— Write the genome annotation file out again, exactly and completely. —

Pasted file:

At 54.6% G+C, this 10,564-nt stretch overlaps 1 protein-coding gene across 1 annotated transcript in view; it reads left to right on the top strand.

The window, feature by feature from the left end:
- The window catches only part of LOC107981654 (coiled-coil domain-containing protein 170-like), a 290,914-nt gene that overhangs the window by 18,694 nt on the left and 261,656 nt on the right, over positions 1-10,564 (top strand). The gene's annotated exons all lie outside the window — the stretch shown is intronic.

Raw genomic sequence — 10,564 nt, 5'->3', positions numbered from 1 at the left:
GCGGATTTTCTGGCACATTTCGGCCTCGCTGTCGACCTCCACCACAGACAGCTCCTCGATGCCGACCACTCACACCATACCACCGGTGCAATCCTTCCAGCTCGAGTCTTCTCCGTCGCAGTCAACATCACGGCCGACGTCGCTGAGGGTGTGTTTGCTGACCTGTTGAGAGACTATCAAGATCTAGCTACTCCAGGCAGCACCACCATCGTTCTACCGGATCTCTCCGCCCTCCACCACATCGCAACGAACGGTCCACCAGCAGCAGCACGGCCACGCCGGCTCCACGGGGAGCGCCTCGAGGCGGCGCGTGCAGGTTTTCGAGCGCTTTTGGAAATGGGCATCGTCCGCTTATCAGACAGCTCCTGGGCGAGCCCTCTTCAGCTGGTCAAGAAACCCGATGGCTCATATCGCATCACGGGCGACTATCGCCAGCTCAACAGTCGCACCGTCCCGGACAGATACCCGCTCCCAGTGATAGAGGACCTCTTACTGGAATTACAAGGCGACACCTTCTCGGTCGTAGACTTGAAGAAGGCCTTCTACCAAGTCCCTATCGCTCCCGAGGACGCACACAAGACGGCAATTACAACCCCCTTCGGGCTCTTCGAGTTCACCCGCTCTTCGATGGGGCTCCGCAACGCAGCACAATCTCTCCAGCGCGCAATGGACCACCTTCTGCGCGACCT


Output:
At 54.6% G+C, this 10,564-nt stretch overlaps 1 protein-coding gene across 1 annotated transcript in view; it reads left to right on the top strand.

The window, feature by feature from the left end:
- The window catches only part of LOC107981654 (coiled-coil domain-containing protein 170-like), a 290,914-nt gene that overhangs the window by 18,694 nt on the left and 261,656 nt on the right, over positions 1-10,564 (top strand). The gene's annotated exons all lie outside the window — the stretch shown is intronic.

Raw genomic sequence — 10,564 nt, 5'->3', positions numbered from 1 at the left:
GCGGATTTTCTGGCACATTTCGGCCTCGCTGTCGACCTCCACCACAGACAGCTCCTCGATGCCGACCACTCACACCATACCACCGGTGCAATCCTTCCAGCTCGAGTCTTCTCCGTCGCAGTCAACATCACGGCCGACGTCGCTGAGGGTGTGTTTGCTGACCTGTTGAGAGACTATCAAGATCTAGCTACTCCAGGCAGCACCACCATCGTTCTACCGGATCTCTCCGCCCTCCACCACATCGCAACGAACGGTCCACCAGCAGCAGCACGGCCACGCCGGCTCCACGGGGAGCGCCTCGAGGCGGCGCGTGCAGGTTTTCGAGCGCTTTTGGAAATGGGCATCGTCCGCTTATCAGACAGCTCCTGGGCGAGCCCTCTTCAGCTGGTCAAGAAACCCGATGGCTCATATCGCATCACGGGCGACTATCGCCAGCTCAACAGTCGCACCGTCCCGGACAGATACCCGCTCCCAGTGATAGAGGACCTCTTACTGGAATTACAAGGCGACACCTTCTCGGTCGTAGACTTGAAGAAGGCCTTCTACCAAGTCCCTATCGCTCCCGAGGACGCACACAAGACGGCAATTACAACCCCCTTCGGGCTCTTCGAGTTCACCCGCTCTTCGATGGGGCTCCGCAACGCAGCACAATCTCTCCAGCGCGCAATGGACCACCTTCTGCGCGACCT